Table 1

Accuracy of physical examination and imaging methods in measuring tumor size

AccuracyProsCons
Physical examination47–70%Necessary step in the initial evaluation of cervical cancer patientsDepends on examiner’s experience
High interobserver variability
Impacted by patient’s anxiety, body habitus, discomfort
Inaccurate for endocervical tumors
Tumor size often described as a range rather than a value
Imaging methodsUltrasound80–89%Low cost
Widely available
Short scan time
Requires minimal patient preparation
Detailed images of tumor
Tumor detection not impacted by prior conization
High accuracy in determining depth of stromal invasion
Requires expert radiologist
CT scan50–73%Widely available
High spatial resolution images
Short scanning times
Poor soft tissue contrast resolution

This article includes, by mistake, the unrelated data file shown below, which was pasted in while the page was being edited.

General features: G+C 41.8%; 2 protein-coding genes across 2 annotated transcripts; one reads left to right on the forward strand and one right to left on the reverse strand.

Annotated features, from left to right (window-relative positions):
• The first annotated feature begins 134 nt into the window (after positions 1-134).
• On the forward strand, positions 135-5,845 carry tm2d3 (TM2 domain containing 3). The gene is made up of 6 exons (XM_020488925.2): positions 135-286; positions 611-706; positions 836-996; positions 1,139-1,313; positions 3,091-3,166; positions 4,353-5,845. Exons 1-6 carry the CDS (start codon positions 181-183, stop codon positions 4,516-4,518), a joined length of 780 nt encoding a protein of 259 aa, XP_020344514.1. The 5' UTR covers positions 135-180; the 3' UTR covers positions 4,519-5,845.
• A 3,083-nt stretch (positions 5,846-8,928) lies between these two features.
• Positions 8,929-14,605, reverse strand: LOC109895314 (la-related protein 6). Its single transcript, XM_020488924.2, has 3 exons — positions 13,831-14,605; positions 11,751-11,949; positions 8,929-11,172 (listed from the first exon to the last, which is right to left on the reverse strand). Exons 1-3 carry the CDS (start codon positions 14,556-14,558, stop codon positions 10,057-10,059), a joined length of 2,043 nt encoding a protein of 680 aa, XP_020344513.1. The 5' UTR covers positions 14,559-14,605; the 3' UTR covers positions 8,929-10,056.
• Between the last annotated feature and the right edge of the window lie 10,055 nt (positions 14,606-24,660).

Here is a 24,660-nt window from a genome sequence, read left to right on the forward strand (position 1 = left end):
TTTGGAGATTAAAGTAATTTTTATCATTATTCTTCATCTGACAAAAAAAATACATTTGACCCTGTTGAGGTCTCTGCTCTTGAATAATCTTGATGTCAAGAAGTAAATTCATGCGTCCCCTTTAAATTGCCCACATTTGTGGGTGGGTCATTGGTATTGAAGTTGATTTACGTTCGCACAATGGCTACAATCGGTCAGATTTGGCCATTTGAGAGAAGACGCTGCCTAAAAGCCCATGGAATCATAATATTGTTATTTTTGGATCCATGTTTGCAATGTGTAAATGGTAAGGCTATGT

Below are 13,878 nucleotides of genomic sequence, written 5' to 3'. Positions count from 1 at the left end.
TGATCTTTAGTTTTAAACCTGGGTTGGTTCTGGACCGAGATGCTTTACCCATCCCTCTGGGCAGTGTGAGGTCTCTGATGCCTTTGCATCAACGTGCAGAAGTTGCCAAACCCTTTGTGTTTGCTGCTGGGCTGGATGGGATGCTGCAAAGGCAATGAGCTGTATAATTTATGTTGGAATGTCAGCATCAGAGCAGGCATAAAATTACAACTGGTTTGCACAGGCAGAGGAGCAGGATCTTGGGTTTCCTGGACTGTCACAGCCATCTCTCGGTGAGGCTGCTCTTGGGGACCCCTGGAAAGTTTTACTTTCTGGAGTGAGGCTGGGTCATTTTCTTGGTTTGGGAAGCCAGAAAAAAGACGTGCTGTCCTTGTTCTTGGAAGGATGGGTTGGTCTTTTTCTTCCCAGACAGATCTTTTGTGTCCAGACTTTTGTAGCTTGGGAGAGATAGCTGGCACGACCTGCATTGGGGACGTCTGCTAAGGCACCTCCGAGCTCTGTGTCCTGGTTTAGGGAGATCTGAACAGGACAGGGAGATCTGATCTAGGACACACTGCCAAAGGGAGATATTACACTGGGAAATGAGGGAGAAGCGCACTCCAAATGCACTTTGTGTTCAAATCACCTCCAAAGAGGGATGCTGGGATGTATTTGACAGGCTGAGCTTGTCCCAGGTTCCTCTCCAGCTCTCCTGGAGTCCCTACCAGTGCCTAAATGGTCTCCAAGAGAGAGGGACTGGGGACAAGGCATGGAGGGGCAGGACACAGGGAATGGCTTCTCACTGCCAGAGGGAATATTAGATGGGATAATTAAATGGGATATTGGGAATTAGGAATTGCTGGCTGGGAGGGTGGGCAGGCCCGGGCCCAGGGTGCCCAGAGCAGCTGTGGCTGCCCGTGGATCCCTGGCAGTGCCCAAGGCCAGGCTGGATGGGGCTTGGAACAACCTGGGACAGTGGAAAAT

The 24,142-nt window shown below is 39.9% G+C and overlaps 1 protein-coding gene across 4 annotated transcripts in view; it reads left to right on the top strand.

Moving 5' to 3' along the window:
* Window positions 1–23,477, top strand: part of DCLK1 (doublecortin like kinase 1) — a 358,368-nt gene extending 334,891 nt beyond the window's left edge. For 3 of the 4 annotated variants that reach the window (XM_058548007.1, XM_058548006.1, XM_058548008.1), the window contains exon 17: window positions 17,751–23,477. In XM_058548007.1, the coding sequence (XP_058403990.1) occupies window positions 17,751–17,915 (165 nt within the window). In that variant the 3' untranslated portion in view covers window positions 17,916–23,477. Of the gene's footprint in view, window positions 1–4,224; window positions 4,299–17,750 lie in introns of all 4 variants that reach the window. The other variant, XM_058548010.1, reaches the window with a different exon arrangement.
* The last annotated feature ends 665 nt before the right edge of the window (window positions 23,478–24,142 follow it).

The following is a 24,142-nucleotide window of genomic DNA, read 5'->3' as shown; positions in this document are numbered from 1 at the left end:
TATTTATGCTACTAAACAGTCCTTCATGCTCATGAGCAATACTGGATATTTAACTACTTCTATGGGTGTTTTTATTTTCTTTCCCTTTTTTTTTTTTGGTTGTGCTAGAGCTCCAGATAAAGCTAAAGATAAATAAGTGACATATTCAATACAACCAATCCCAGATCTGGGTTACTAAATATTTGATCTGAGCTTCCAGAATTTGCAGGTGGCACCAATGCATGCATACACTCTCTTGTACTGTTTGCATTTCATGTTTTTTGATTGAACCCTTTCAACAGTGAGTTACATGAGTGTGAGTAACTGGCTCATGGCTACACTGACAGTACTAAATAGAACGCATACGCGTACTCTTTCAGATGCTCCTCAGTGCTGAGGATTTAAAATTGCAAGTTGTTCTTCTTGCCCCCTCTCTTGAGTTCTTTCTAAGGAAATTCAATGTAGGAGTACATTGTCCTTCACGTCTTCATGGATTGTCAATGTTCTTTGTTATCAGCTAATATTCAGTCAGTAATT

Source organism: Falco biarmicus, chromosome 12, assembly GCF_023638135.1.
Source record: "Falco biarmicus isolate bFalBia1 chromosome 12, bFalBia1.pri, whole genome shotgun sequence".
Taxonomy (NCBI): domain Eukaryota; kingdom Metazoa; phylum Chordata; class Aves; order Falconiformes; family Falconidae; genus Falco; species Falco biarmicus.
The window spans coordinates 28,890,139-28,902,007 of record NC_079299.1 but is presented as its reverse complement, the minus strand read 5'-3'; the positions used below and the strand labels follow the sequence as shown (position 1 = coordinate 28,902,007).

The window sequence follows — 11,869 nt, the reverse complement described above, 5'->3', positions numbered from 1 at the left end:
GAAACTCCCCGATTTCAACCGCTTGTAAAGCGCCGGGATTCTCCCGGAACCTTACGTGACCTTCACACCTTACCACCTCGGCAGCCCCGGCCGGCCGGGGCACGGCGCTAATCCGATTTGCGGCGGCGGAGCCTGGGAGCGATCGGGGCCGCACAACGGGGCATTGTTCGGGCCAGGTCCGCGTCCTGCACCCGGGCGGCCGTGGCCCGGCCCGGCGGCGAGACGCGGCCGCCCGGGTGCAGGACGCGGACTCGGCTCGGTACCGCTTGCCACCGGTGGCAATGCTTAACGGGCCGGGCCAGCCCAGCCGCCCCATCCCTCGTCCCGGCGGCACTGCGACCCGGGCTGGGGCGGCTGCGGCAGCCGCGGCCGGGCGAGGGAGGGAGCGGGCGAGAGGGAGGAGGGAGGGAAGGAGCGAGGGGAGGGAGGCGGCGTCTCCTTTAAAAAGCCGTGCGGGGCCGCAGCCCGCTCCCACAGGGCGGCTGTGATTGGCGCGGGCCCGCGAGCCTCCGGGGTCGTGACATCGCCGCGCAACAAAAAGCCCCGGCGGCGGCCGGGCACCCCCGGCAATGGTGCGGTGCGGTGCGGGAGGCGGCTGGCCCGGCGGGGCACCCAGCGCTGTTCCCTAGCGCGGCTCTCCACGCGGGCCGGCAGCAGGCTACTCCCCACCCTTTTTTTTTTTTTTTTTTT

Tumors are isodense (same density) as adjacent normal tissue
Large tumors may appear as a non-specific cervical enlargement
Iodinated contrast agent is an additional risk to patients
MRI79–90%High-tissue contrast resolution
Effective delineating tumor boundaries and measuring tumor size
Lack of ionizing radiation
Ideal method to evaluate fertility-sparing surgical candidates
High cost
Lower spatial resolution
More frequently degraded by artifact.
Requires an antiperistaltic agent to reduce bowel motion artifacts
Difficulty in discriminating between T2-hyperintensity due to peritumoral edema vs neoplastic infiltration (risk of overstaging)
PET/CTTumors ≥1 cm show intense FDG uptakeHigh cost
Poor special resolution with limited value in tumor stage
Not ideal to determine tumor size
  • CT, computed tomography; FDG, fluorodeoxyglucose; MRI, magnetic resonance imaging; PET, positron emission tomography.